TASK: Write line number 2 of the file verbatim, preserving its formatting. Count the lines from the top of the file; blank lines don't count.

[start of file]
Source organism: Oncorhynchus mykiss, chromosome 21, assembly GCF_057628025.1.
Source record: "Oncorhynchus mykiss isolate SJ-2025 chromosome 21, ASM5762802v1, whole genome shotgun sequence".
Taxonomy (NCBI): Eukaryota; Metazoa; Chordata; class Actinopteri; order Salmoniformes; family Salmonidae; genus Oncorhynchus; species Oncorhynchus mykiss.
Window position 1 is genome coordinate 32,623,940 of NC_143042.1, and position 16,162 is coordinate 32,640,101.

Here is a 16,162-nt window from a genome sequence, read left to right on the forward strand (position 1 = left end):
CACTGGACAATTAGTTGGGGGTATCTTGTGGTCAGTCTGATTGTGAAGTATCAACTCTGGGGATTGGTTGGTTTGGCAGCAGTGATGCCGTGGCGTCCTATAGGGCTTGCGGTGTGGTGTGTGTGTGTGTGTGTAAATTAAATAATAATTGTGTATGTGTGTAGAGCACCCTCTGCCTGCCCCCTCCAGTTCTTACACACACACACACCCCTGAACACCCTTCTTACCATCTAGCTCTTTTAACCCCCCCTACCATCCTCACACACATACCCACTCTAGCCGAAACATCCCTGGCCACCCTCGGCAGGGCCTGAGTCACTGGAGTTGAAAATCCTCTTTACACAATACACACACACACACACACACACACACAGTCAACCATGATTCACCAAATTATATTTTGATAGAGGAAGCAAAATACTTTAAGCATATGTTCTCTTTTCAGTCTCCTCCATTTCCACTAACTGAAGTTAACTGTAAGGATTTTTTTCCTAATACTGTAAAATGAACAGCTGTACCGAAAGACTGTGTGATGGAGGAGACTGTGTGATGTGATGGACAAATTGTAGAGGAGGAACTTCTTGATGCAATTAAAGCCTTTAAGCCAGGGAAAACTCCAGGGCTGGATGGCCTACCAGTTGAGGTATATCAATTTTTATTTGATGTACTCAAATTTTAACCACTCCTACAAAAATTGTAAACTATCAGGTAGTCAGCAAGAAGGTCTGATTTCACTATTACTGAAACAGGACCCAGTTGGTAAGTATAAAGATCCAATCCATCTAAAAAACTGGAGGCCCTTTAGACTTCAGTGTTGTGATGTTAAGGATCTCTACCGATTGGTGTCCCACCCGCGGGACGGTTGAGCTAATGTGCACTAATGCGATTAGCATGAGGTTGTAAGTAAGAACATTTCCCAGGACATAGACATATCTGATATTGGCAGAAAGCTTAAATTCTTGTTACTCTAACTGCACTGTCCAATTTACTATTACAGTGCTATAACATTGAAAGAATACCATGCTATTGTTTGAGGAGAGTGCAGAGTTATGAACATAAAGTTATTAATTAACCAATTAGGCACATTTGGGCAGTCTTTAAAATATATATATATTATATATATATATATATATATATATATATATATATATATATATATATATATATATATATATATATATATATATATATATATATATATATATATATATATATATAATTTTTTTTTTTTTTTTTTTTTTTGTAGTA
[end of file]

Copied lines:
Source record: "Oncorhynchus mykiss isolate SJ-2025 chromosome 21, ASM5762802v1, whole genome shotgun sequence".